Passage of economic reforms bill pushed
Trade Secretary Ramon Lopez has renewed his appeal to the country’s incoming lawmakers to pass the economic reforms bill liberalizing retail trade and the Tax Reform for Attracting Better and High-Quality Opportunities (Trabaho) bill.
In an interview with reporters in Malacañang, Lopez said the Duterte administration had long been pushing for the passage of these reforms.
Liberalization of industries
“What we’ve been pushing for quite some time now, essentially reforms in the retail trade, reforms in public service by opening up the sector,” he said.
Lopez was in the Palace on Thursday to speak at “The Virtual Presser” which catered to foreign media.
He said that among the crucial legislation they are pushing for pertain to the “liberalization of more industries that will be open to foreign equity—so the retail trade, public service and essentially shortening the foreign negative list, the tax reform package two that will bring down the corporate income tax.”
The bill on retail trade liberalization seeks to open up the retail trade industry to foreign investors.
“We want to lower the $2.5-million investment requirement, capitalization requirement to maybe $200,000. That’s the proposal: below range to serve the Filipinos, above range for the foreign. So at least it will be opened up, then it will allow more foreign investors to come in,” he said.
Lopez also wants amendments to the Commonwealth Law No. 146 or the Public Service Act.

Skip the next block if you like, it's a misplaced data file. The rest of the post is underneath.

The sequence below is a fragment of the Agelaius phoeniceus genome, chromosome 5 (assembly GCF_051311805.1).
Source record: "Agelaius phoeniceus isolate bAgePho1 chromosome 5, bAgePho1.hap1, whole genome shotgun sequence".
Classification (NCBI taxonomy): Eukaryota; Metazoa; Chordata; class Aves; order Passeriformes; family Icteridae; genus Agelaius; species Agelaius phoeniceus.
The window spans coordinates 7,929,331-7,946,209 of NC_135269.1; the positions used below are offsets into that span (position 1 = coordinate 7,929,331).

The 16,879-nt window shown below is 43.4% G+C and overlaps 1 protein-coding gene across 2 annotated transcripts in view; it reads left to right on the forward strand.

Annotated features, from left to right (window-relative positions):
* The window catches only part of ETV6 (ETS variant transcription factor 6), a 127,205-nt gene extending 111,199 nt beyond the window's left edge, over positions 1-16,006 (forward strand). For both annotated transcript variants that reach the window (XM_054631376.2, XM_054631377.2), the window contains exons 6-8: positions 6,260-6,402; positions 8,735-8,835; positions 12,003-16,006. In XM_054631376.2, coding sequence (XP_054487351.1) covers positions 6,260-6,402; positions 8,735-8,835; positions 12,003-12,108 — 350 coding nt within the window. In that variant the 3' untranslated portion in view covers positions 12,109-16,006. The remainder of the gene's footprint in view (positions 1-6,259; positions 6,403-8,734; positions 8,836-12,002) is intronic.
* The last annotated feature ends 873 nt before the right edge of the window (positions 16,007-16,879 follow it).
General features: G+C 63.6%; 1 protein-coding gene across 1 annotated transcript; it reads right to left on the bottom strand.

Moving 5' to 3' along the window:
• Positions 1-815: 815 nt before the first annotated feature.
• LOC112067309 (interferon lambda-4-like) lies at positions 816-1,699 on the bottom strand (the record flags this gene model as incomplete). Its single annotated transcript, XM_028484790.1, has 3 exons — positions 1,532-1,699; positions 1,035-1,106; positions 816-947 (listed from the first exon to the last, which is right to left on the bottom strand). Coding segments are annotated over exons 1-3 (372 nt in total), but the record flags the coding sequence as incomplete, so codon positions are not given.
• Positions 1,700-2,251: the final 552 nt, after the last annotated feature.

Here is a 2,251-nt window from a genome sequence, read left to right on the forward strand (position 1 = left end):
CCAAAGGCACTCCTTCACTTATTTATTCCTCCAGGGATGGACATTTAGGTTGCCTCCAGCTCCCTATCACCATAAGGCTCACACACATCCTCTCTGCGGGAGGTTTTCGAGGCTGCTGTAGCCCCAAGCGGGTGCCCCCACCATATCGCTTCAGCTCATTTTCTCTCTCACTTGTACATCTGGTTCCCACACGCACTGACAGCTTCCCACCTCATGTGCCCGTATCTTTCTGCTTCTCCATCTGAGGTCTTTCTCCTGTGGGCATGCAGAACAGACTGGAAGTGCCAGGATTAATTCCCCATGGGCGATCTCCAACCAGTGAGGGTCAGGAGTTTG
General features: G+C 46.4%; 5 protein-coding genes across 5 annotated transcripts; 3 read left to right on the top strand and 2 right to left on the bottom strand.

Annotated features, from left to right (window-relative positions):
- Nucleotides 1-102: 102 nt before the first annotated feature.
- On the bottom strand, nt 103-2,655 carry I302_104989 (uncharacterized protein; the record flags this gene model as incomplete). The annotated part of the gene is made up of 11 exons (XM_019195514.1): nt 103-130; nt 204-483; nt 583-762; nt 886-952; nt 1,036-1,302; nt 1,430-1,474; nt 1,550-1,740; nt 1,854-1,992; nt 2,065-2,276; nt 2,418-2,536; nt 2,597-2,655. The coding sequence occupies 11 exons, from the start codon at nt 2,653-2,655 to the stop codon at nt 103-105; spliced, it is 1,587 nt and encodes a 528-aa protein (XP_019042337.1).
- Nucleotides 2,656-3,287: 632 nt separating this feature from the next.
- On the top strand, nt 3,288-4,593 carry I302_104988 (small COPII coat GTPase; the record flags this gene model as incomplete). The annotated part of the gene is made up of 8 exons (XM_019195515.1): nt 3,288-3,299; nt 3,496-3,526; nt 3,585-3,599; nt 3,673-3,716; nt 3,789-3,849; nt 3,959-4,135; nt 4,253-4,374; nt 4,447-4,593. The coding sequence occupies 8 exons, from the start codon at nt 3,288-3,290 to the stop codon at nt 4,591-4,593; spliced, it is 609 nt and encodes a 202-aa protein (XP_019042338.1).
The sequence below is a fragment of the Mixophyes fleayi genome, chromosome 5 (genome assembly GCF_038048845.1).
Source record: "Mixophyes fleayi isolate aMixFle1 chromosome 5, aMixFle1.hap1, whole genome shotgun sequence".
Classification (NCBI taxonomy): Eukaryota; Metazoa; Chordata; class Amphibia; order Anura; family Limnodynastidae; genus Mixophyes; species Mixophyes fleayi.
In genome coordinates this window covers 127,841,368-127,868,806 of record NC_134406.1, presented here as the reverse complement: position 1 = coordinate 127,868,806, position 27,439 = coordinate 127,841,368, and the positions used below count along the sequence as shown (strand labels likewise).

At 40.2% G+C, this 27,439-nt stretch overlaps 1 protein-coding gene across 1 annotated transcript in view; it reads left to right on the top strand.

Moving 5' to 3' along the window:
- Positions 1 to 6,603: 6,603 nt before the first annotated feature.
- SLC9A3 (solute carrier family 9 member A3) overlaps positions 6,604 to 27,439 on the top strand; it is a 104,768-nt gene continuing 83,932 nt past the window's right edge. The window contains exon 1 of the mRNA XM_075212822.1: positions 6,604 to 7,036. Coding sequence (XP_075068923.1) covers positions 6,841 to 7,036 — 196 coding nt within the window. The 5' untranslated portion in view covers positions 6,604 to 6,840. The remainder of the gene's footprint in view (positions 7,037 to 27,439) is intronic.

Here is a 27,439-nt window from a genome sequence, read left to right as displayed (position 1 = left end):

Reforms in public service
The 1987 Constitution dictates that public utilities must be solely operated by firms which are 60-percent owned by Filipinos.
A bill amending the Public Service Act seeks to clearly define what public utilities are and lift foreign ownership restriction on sectors such as the telecommunications industry.
“We’re pushing for reforms in public service by opening up the sector, in other words, to remove them from the foreign investment negative list so that we can attract more investments in these areas,” Lopez said.
The Trabaho bill, on the other hand, wants to gradually reduce corporate income tax to 20 percent by 2029 from the present 30 percent.
Lopez said the Department of Trade and Industry is working with the Department of Finance to possibly smoothen the transition period, especially for existing exporters in the ecozones.
“When we say smoothen the transition, if we are to put them on a time-bound basis, we just have to manage the transition. In other words, prolong the time-bound deadline of those incentives that they now enjoy—this is just for the existing— or probably agree to a higher gross income earned rate. Right now, they are at 5 percent and we can just say grandfather rule: In other words, all those who are enjoying will continue to enjoy but must pay a little more; and I think we are gaining acceptance on that alternative,” he said.
He also assured that the economic reforms can be passed into law without changing the 1987 Constitution.
“Ah yes, without Charter change. It’s a retail trade law—a law. Not Charter change,” Lopez added.
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